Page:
Atheist Richard Dawkins Questions Evangelist Ray Comfort's Spelling?

A penny for your “thorts?”

Bestselling atheist author Richard Dawkins may eventually give his thoughts on the controversial anti-abortion “180” film produced by evangelist Ray Comfort. But in the meantime, the British biologist posted a video mocking the pro-life advocate for an alleged misspelling on a personally signed cover of the DVD copy given to him.

After Dawkins recently spoke at the University of Miami, he was given the “180” DVD with a message on it from Comfort.

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A family who knew they were going to be attending the lecture by Dawkins asked Comfort if he would like them to forward a copy of the film to the author of The God Delusion.

Although they have never debated each other face-to-face, Dawkins and Comfort have a somewhat public battle of words with each other through blog posts and individual TV appearances.

In Dawkins' 50-second YouTube video, he describes being approached by a young boy with the DVD. He tells viewers that he was surprised to learn that the cover had a note from Comfort.

“I looked at it and was rather astonished to read the message on it. It was a very charming dedication to me ... and I’ll show it,” says Dawkins as he moves the DVD close to the camera. “He would like to hear my ‘thorts’ [about the film] ... T-H-O-R-T-S on this,” he spells out with a seemingly gentle smile as the short video ends.

In response to Dawkins’ chide of Comfort, the Living Waters ministry founder said the atheist activist once called him an “idiot” during a CNN interview and therefore, it was not a surprise.

“It’s very petty, but it reveals that I’m an annoying little bug in his bowl of soup,” Comfort told The Christian Post. “That’s unfortunate, because I deeply care about him and I care where he spends eternity.”

Comfort said that Dawkins may be upset with him because he has often forwarded the “evolutionary biologist” copies of his books that poke holes in Dawkins’ humanist and atheistic theories.

“It seems that he couldn’t refute ‘180,’ so he came back with what he wrongly assumed was a spelling mistake,” Comfort said. “I’m a writer, so I have used shortened words for expediency for years - words like ‘thru’ instead of ‘through.’”

The slang word “thorts” is used by some people instead of the word “thoughts” in texting and tweeting, although it is not clear whether it is used more commonly by any particular group.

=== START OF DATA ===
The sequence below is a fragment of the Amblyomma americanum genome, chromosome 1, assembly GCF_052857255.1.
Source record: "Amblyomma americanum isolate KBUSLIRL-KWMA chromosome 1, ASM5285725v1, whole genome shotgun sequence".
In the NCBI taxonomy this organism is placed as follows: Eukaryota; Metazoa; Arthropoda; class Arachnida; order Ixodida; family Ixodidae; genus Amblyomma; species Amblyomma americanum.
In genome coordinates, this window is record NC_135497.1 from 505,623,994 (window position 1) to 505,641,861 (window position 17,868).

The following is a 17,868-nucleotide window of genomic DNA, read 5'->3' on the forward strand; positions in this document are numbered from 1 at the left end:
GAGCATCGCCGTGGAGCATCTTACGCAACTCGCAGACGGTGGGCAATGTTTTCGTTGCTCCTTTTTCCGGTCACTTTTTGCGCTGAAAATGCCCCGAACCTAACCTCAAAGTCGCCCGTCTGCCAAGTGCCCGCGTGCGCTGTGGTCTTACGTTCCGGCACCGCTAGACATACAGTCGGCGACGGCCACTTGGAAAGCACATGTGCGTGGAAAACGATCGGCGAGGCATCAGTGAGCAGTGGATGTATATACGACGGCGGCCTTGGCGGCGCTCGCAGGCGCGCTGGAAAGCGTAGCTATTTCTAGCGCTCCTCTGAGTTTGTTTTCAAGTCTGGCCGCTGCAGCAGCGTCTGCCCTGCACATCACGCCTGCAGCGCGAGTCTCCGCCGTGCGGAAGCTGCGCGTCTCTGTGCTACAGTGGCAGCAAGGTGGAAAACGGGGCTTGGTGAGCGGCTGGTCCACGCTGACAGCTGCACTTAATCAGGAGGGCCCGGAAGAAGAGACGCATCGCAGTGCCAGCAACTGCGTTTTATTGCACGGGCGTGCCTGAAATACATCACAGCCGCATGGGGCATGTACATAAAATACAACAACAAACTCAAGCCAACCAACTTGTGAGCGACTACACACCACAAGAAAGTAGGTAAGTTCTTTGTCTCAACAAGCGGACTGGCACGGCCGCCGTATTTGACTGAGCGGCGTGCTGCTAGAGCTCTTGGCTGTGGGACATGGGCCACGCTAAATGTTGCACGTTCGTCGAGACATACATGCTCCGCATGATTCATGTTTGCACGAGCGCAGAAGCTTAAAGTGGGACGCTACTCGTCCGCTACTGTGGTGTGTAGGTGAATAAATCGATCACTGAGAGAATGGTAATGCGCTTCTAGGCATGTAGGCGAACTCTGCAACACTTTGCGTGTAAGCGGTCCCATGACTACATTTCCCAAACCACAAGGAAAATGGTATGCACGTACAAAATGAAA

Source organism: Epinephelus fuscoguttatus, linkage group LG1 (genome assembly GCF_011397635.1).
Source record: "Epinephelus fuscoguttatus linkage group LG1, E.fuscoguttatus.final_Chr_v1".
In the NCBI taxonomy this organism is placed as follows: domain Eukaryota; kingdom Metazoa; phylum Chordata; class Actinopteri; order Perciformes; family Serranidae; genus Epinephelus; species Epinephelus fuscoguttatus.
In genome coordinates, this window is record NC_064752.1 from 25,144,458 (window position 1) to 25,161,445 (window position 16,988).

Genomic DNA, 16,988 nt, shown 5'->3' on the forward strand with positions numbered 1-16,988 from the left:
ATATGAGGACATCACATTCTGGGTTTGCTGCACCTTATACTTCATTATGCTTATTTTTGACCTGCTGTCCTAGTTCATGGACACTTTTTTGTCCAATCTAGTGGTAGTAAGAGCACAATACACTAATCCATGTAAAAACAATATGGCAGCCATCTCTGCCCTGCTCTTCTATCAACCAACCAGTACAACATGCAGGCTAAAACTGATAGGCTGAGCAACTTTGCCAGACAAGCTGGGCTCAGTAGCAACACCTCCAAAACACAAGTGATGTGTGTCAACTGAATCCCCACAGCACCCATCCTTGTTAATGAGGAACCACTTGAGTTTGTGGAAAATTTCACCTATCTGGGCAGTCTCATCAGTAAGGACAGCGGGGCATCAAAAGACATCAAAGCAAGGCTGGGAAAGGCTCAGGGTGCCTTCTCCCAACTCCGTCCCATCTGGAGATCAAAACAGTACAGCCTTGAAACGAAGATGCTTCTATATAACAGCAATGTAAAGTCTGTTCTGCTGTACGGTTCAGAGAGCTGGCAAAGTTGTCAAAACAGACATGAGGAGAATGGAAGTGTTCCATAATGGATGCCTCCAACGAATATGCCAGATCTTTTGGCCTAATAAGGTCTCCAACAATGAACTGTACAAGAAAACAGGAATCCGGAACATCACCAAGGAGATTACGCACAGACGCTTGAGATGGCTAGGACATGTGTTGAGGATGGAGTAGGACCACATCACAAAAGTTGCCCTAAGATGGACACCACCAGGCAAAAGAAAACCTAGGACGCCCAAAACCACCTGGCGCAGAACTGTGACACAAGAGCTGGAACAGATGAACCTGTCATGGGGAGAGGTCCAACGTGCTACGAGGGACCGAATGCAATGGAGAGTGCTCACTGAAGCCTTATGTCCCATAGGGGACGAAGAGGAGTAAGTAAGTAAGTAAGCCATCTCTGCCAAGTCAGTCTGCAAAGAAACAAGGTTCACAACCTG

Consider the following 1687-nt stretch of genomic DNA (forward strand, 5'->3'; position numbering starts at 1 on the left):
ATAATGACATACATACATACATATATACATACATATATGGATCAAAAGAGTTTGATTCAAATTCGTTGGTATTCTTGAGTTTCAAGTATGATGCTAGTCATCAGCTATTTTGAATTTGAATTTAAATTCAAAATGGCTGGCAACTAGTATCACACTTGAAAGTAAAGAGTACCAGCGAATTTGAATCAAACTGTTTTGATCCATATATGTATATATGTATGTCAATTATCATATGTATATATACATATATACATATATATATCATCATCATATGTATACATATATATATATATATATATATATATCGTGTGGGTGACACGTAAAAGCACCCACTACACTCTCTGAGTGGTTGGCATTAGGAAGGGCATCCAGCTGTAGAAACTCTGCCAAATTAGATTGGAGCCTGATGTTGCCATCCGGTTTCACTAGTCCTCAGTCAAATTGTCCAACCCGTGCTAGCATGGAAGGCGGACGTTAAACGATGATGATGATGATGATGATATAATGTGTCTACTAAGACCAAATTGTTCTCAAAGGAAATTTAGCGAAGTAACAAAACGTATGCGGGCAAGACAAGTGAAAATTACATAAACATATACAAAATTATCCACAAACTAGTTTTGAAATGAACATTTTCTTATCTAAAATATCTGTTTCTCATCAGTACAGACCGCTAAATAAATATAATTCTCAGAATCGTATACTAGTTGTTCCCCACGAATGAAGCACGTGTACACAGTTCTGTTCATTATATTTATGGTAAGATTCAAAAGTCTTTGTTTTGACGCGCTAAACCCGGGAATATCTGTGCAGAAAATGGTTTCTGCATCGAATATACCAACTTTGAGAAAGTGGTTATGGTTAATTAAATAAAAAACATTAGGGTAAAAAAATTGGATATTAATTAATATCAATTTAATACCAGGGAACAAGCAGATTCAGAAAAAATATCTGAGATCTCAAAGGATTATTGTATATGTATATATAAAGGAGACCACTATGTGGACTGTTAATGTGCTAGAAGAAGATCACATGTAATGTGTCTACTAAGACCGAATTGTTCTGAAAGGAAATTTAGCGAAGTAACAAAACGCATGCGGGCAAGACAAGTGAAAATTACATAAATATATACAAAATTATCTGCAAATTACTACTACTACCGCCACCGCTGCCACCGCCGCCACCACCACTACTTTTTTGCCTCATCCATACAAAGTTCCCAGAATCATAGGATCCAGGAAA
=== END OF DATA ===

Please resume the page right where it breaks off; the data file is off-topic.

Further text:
"Whether the learned professor likes it or not, the English language is evolving and some of us old fossils need to evolve with it. Texting is changing the way we spell. I'm delighted that I was able to catch the wave of social media, a wave it seems Mr. Dawkins missed," Comfort said.

Comfort sees a positive outcome in Dawkins' reference on video to his personal note on the DVD cover.

“In his attempt at mockery, he has not only made himself look old-fashioned, but he has promoted '180' throughout the atheist world,” Comfort explained. “The 'pope' of atheism waved my movie from his balcony. You can't buy such publicity. I'm grateful that he's helping others around the world to watch the video and hear the Gospel."

The Christian Post did not immediately receive a reply after requesting an interview with Dawkins through his foundation offices in the U.S. and the U.K.

Comfort has been confronted recently on other fronts for “180.” A Jewish advocacy group, called the Anti-Defamation League, voiced opposition to the film for Comfort’s use of World War II archive video and questions posed to people on the street that include comparing the Nazi-led Holocaust with abortions performed in the United States.

Additionally, billboard companies in Southern California have turned down his requests to put up signs promoting the film. Comfort says that in at least one case, Jewish company owners prejudiced against the video may be the reason for the refusal.

The documentary, which was released in late September, has been viewed more than 1.7 million times at and YouTube. On Oct. 25, about 200,000 DVD copies of the film were passed out to students at more than 100 universities throughout the U.S., Canada and New Zealand.

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